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  Vancouver celebrates Burma's Independence Day

Mizzima News (www.mizzima.com)

Vancouver, January 4, 2004

Burma, which gained independence from Britain on the 4th Jan. 1948, is still struggling to get rid of herself free from the shackles of the military clutches led by a tyrannical Junta. The people of Burma who had managed to seek asylum in Vancouver, B C, and Canada have taken the initiative to commemorate this occasion in order to remind them as well as to highlight their cause to the world.

The theme of “From the first to second independence” which is the words of Daw Aung San Suu Kyi was chosen not only to highlight the cause but also to honour her, who is still under house arrest up to this day.

A simple Buddhist Memorial Service ceremony to give merit and recollect those compatriots who had made a supreme sacrifice for autonomy, democracy and the prevalence of human rights in Burma. They especially remember the latest episode of Depayin, where the military instigated thugs attempted to murder the only Burmese Nobel laureate and pro democracy leader Daw Aung San Suu Kyi. The Buddhist ceremony was followed by a short candle light service (Christian ceremony) led by Assistant Pastor Soe Kyaw Thu.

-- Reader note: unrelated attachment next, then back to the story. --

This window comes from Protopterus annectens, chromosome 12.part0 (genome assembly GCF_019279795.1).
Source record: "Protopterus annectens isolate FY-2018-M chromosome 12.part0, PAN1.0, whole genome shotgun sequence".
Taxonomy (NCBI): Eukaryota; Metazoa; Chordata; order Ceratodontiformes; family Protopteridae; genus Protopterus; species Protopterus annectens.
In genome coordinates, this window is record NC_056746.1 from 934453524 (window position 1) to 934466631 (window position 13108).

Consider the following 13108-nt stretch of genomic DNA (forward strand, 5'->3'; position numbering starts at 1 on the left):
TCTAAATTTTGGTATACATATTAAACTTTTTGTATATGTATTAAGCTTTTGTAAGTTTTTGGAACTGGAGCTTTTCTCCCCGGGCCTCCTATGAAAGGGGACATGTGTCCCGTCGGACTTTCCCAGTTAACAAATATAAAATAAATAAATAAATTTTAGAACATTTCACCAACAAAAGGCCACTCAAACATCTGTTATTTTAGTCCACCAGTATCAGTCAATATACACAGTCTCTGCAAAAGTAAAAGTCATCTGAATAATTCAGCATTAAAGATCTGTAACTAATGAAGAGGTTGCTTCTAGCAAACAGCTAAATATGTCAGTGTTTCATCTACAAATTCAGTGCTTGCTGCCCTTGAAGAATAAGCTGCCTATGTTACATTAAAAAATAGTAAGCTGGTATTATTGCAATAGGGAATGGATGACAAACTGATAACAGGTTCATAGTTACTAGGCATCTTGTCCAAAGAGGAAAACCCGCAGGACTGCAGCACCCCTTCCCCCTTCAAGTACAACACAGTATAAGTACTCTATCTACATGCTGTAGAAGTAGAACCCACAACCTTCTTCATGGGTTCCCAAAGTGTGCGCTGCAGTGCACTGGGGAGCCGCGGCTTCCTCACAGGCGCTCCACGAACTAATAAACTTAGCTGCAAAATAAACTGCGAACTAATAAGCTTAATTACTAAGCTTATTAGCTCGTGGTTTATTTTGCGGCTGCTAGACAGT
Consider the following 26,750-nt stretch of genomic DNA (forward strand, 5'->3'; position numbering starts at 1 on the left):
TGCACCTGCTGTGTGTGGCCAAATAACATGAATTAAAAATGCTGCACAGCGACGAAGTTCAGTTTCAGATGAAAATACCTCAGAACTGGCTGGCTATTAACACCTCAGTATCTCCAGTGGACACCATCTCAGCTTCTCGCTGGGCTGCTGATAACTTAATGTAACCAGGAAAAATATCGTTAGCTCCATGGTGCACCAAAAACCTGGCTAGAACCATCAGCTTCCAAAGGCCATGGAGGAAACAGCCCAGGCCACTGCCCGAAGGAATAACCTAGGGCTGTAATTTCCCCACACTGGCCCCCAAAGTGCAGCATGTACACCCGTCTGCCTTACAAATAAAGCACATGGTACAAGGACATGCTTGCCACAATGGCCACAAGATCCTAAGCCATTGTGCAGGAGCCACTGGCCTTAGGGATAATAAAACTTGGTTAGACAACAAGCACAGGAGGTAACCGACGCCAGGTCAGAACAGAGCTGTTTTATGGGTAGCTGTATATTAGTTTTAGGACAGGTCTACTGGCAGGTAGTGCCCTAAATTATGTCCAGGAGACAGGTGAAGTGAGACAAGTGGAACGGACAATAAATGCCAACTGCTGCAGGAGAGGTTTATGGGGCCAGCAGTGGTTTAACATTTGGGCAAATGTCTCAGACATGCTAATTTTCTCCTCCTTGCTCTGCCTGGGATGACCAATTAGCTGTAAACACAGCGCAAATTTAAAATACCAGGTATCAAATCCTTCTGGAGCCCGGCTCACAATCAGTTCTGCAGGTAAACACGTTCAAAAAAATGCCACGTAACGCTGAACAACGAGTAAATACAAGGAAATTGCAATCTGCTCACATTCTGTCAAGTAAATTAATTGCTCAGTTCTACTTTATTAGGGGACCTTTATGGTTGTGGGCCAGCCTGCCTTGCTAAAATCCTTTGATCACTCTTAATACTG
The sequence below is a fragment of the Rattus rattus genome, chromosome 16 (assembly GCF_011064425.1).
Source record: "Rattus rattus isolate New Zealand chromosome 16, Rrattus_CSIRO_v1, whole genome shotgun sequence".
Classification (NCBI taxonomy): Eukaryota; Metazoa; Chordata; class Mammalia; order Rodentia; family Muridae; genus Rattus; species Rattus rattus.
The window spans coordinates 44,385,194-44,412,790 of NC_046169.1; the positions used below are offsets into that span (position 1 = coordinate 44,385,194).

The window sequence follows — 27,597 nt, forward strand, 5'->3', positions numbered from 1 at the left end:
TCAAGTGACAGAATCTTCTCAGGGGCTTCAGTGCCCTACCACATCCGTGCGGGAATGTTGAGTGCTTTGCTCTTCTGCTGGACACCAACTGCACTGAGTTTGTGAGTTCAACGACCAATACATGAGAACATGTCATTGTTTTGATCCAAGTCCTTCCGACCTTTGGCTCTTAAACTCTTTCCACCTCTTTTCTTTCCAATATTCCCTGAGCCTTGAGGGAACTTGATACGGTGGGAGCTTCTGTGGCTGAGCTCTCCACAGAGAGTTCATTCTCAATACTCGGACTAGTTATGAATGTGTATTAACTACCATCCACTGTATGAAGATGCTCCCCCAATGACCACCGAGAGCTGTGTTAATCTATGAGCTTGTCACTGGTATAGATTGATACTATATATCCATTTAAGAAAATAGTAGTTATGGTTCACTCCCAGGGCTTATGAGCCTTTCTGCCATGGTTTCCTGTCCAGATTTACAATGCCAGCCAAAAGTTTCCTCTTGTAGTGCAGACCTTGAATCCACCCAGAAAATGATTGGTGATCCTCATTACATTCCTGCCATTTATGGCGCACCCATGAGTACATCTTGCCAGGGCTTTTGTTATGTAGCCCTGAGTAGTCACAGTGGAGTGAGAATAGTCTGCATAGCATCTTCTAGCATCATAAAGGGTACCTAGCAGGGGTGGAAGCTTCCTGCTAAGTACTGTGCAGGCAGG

A keynote speech was given by Dr Chao Tzang Yaunghwe, (Eugene Thaike) the de
facto leader of the Burmese Diaspora. It was his father Sao Shwe Thaike, the
first President of modern Burma that lowered the Union Jack and raised the flag of the Union of Burma way back in 1948 and ironically after half a century, his son was still leading the people of Burma in the struggle for second independence from the yoke of military rule. He emphasized of how the brave Burmese army was waging war not against the armed resistance groups but to the women and children with their scotch earth policy of four cuts. Messages from Amnesty International, Canada Asia Pacific Resource Network, Vancouver Burma Round Table Conferences were read as it is the first time Burmese Independent Day ceremony ever held in Vancouver. The ceremony was organised by the grass root level people like Kyaw Thi Ha and Soe U in co-operation with the Canadian friends.

Many Canadian friends showed their solidarity by braving the -- 7 degree temperature and turning up at the ceremony where a potluck lunch was provided.

 
     
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